like Steve Smart demostrates in the video.


Its amazing how when you know peoples skiing you can pick them by just seeing their knees down.
 

post #8 of 17

:

 

But of course there are those on here that will still insist that the CSIA is all about a fixed, static, ankle position!

 

But back to the topic:

Dolphin Turns, is probably the best drill ever, for the best bump skiing and short radius turns.

 

post #9 of 17
Thread Starter 

 

Quote:
Originally Posted by BigE View Post

In practice:

 

http://vimeo.com/3391730

Pivot entry turn?

 

post #10 of 17

 

post #11 of 17

In the first clip he's buttering the tail to help achieve lift.

post #12 of 17
I have tried this technique and i just cannot get the tips to rise up. It feels like my tips are nailed to the slope and advice on how i can unweight to achieve this?
post #13 of 17

Dolphin turns fascinate me. I've seen them done badly very often, and very, very rarely done well. Seems to be mostly a CSIA level 4 competency...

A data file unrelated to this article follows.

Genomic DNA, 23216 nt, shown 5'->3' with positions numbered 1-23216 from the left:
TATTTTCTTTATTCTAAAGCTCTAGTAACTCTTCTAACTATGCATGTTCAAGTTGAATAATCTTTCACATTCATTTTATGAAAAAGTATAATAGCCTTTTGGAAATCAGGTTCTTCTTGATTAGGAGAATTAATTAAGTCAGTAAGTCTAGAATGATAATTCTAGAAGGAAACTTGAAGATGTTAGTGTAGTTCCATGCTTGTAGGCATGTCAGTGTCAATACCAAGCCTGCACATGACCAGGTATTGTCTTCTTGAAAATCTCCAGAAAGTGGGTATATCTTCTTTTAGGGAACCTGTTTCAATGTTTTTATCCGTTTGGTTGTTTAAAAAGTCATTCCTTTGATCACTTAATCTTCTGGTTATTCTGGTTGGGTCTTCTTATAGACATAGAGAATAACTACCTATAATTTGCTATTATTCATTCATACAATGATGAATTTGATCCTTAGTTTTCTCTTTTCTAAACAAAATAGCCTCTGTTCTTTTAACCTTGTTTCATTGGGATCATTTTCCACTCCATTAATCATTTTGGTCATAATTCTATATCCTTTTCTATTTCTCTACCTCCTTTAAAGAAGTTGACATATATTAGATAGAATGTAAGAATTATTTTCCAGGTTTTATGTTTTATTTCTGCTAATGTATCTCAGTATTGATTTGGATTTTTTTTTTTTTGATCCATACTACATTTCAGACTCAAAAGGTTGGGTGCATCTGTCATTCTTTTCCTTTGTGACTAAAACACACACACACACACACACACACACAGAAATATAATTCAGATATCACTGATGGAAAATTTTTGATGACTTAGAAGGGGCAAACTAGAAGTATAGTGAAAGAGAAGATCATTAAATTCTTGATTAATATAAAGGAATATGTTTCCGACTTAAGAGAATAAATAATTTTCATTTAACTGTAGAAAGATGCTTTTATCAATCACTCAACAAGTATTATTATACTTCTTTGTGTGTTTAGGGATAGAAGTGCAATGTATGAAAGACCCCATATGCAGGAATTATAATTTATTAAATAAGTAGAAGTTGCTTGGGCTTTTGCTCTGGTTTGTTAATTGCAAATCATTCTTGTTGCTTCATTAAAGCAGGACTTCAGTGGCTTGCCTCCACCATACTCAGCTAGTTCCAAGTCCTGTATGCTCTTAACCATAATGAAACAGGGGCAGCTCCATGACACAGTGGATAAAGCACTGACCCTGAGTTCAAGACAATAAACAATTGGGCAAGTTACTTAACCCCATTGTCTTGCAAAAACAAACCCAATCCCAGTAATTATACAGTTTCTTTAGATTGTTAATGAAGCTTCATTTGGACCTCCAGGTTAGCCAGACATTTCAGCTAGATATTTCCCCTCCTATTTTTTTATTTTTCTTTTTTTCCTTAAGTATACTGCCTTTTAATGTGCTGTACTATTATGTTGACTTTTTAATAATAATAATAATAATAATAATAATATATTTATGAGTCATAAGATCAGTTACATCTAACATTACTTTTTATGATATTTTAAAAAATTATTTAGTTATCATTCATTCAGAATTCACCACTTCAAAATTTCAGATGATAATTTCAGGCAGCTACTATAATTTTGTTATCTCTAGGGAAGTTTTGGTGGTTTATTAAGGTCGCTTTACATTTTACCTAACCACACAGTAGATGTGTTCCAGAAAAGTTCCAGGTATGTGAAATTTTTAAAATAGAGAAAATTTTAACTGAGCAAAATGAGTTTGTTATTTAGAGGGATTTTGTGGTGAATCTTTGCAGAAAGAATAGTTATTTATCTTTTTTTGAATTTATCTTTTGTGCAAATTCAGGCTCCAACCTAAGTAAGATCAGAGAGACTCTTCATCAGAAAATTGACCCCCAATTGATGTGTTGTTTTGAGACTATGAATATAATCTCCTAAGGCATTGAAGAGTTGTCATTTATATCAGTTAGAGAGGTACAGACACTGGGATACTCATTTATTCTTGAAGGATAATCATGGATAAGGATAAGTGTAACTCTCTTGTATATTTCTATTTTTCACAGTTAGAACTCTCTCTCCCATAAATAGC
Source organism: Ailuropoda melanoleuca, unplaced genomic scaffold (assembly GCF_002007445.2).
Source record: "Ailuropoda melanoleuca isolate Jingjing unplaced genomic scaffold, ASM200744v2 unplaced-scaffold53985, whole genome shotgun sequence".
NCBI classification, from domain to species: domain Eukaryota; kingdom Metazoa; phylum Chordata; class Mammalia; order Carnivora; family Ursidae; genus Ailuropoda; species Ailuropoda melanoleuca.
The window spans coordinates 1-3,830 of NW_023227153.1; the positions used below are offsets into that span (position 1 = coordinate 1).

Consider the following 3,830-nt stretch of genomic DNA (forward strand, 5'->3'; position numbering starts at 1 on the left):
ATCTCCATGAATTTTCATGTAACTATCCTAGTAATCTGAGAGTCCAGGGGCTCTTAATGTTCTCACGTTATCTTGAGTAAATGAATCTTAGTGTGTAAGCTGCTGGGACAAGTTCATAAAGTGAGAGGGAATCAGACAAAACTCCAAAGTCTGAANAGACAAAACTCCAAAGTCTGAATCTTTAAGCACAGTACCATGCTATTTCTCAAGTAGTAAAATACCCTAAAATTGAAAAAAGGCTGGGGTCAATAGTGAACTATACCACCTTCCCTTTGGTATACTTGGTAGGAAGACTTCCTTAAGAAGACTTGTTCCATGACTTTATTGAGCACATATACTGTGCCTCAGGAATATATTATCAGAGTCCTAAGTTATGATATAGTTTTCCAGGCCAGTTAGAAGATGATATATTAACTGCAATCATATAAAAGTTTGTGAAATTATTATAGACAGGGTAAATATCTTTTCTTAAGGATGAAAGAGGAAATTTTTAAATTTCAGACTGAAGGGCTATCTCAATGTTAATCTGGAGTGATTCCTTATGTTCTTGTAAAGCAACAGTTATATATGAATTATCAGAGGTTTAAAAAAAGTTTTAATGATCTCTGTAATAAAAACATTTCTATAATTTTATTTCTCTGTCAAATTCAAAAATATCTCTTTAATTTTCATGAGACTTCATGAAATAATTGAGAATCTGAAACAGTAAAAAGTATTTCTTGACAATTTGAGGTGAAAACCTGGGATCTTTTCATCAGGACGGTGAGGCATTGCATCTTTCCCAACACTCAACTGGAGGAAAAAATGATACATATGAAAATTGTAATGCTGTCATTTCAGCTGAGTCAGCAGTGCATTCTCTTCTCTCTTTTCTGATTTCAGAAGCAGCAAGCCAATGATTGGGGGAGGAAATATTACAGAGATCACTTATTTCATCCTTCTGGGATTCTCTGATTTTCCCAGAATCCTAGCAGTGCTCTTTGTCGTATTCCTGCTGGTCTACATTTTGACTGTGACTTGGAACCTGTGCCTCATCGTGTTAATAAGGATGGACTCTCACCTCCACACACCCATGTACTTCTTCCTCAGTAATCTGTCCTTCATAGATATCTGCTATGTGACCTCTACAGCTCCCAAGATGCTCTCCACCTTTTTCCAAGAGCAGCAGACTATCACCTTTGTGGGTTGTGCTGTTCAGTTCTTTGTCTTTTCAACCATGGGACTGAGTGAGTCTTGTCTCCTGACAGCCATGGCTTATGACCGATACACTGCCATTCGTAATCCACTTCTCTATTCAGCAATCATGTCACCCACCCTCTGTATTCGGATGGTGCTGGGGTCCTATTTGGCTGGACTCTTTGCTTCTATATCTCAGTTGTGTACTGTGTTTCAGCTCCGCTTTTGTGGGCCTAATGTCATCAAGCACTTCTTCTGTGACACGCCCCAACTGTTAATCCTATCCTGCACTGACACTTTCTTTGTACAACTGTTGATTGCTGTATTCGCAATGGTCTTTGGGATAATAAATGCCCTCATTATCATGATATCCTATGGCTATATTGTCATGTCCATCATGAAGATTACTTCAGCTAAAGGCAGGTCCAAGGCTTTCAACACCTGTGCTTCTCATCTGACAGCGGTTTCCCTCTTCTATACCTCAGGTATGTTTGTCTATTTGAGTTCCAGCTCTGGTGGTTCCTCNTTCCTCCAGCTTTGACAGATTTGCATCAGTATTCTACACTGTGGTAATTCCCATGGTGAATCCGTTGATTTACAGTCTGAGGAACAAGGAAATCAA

I'm trying to figure out how the demoer generates any rise off the ground.

 

1 - flex in the knees/hips and abrupt extension to rise off the ground

2 - stabilize some/most of the body weight against the planted pole

3 - aggressively pull the tips off the snow by pulling the toes up, perhaps leaning back a bit--once off the ground, rock forward

 

The narrative I've heard before that uses the analogy of "pedaling a bicycle backwards" suggests that 1 and 3 are factors...

 

any other thoughts on factors on succeeding at dolphin turns?

post #14 of 17

Reminds me of a "bunny hop" on a bike...

post #15 of 17



 

Quote:
Originally Posted by Metaphor_ View Post

Dolphin turns fascinate me. I've seen them done badly very often, and very, very rarely done well. Seems to be mostly a CSIA level 4 competency...

 

I'm trying to figure out how the demoer generates any rise off the ground.

 

1 - flex in the knees/hips and abrupt extension to rise off the ground

2 - stabilize some/most of the body weight against the planted pole